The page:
Mother’s Day Memories - Tough Times Shape People

by Ward Gahan
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Mother’s Day Memories - Tough Times Shape People

Mother's Day Tray

When I think back to Mother’s Day when I was a kid in Clonmel, Co. Tipperary, Ireland, the first thing I recall is bringing my Mum, Biddy, breakfast in bed on a tray. The tray also had a small vase with daffodils that I had picked special for her. It may not have been a grand gesture, but she appreciated it and took it all in with a smile on her face.

As I reminisce, thinking about my Mother, I realize that she faced tough times like we are all facing now. I’m channeling some of the wisdom and wit that she might have shared. So today’s post is honoring all of those Mother’s facing tough times, trying to manage the multiple demands that you handle every day. As my Mum was an inspiration to me, so too are you an inspiration to others.

The “Bid” knew a thing or two about tough times shaping tough people. She was born in 1915 at the end of the first world war, one of 11 kids growing up on a small farm in Tipperary. (Here’s a tip of my Irish cap to my Grandmother as well!) Biddy would mention having very little as a child. She would talk about these tough times, telling me stories, as we Irish do. They would grow vegetables and do lots of cooking at home. I would imagine it was a challenge to get out when you have 11 kids. But on the plus side, they almost had their own hurling team! 

So how did she get through those tough times? She always shared her wisdom with us so I thought I’d share it with all of you as well:

  • Prayer was good for most challenges. She had a strong faith and we’d be on our knees in the kitchen saying the rosary when things got bad.
  • Ask God and he will answer your prayers.
  • If you lost something, pray to St. Anthony. (Tony, Tony, turn around, something’s lost and can’t be found.) Inevitably, it turns up!
  • If you feel desperate, pray to St. Jude, the patron saint of “lost causes.”
  • You can’t beat breedin’” which had a similar meaning to the old saying “the apple doesn’t fall far from the tree.”
  • “It takes more than one swallow to make a summer” was Biddy’s way of saying be sure of something before you believe it.

If you are over 70 in Ireland right now, you have to “cocoon.” Biddy would hate that because she didn’t like being confined. She was a very social bird. Biddy might even drop in on someone’s house at 10PM. She loved to visit relatives at all hours. Biddy lived to chat and talk about current events or share stories about ....ok, we’ll call it what it was, a bit of gossip!! And although she, like 90% of her generation, might have grown up poor she always appreciated the finer things in life. Biddy would spend on the best hotels, restaurants, and clothes. Maybe that is also the reason why she couldn’t resist another set of silver knives and forks that she saw in almost every estate sale? (If you haven’t read my posts before, we grew up with a few extra sets of silver knives and forks that Biddy picked up along the way!) She knew the value of the finer things. You might spend a little more on some things, but between the quality goods and the memories, you end up with some things that are priceless. Maybe that’s why we carry heirloom quality goods and gifts at Biddy Murphy? It’s hard to forget the memories that come with a Claddagh ring that was given to you by your grandmother or a luxurious, Irish wool blanket that has been passed down through generations.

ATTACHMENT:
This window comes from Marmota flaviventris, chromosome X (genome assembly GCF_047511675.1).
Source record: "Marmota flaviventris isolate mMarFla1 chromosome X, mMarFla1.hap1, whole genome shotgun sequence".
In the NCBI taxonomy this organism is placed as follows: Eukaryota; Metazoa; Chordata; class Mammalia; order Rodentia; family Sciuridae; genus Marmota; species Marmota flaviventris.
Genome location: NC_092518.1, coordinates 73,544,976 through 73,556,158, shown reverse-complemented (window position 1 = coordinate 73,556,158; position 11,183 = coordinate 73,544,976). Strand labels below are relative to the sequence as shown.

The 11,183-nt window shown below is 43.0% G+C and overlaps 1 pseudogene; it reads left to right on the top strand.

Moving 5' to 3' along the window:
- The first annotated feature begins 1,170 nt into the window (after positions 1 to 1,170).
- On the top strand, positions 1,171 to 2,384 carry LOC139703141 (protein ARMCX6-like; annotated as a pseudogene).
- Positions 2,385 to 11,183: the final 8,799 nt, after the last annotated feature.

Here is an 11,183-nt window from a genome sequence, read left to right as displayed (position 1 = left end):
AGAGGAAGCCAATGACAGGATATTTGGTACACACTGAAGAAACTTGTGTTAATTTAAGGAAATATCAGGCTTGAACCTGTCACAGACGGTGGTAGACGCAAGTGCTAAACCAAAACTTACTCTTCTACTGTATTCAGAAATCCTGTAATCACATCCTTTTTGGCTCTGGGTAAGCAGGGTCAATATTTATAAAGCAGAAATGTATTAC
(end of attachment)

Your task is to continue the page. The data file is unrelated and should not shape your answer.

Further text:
One last story before I go. Biddy loved her car, but when she got to be about 85, she didn’t drive it on the road any longer. It would sit in her garage. On occasion, she’d slowly back it out of the garage. Carefully, making sure that she didn’t scratch or accidentally dent anything. She’d sit in her precious car, enjoying the time, looking up at the sky while letting the sun rays shine down on her. Biddy called it her sunroom. You do what you have to do in Ireland for warmth and sunshine!

So as we head into a Mother’s Day, sheltering in place, I hope you think about Biddy. You do what you have to do to make it through tough times. You make the best of what you’ve been dealt. You turn to someone you trust when you need help. Perhaps you can’t go visiting late at night, but you can certainly call a friend or a family member and share a story or two. You splurge on the finer things and make your own sunshine. Tough times don’t last, but tough people do. Cheers to all of the tough mothers out there!



by Ward Gahan


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